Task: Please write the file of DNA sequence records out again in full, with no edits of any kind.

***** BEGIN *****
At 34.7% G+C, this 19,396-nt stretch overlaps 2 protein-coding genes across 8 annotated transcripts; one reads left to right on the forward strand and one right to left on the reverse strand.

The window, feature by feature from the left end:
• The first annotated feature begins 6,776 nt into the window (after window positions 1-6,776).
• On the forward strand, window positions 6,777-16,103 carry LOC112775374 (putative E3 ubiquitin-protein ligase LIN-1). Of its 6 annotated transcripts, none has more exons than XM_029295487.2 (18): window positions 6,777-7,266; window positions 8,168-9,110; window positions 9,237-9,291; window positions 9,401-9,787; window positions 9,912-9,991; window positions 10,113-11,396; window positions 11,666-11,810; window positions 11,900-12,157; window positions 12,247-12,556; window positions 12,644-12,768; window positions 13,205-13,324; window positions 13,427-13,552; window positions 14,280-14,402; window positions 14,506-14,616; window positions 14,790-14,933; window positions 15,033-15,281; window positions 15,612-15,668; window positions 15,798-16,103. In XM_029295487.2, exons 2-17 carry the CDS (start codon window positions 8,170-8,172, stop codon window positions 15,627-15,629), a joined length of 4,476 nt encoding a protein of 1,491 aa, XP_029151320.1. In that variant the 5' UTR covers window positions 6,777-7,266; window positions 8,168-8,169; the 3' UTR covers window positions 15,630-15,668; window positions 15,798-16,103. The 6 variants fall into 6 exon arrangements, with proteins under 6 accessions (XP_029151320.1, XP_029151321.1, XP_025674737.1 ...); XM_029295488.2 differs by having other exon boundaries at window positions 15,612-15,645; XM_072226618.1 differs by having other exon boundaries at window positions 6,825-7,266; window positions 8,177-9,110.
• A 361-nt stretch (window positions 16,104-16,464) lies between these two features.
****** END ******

At 34.7% G+C, this 19,396-nt stretch overlaps 2 protein-coding genes across 8 annotated transcripts; one reads left to right on the forward strand and one right to left on the reverse strand.

The window, feature by feature from the left end:
• The first annotated feature begins 6,776 nt into the window (after window positions 1-6,776).
• On the forward strand, window positions 6,777-16,103 carry LOC112775374 (putative E3 ubiquitin-protein ligase LIN-1). Of its 6 annotated transcripts, none has more exons than XM_029295487.2 (18): window positions 6,777-7,266; window positions 8,168-9,110; window positions 9,237-9,291; window positions 9,401-9,787; window positions 9,912-9,991; window positions 10,113-11,396; window positions 11,666-11,810; window positions 11,900-12,157; window positions 12,247-12,556; window positions 12,644-12,768; window positions 13,205-13,324; window positions 13,427-13,552; window positions 14,280-14,402; window positions 14,506-14,616; window positions 14,790-14,933; window positions 15,033-15,281; window positions 15,612-15,668; window positions 15,798-16,103. In XM_029295487.2, exons 2-17 carry the CDS (start codon window positions 8,170-8,172, stop codon window positions 15,627-15,629), a joined length of 4,476 nt encoding a protein of 1,491 aa, XP_029151320.1. In that variant the 5' UTR covers window positions 6,777-7,266; window positions 8,168-8,169; the 3' UTR covers window positions 15,630-15,668; window positions 15,798-16,103. The 6 variants fall into 6 exon arrangements, with proteins under 6 accessions (XP_029151320.1, XP_029151321.1, XP_025674737.1 ...); XM_029295488.2 differs by having other exon boundaries at window positions 15,612-15,645; XM_072226618.1 differs by having other exon boundaries at window positions 6,825-7,266; window positions 8,177-9,110.
• A 361-nt stretch (window positions 16,104-16,464) lies between these two features.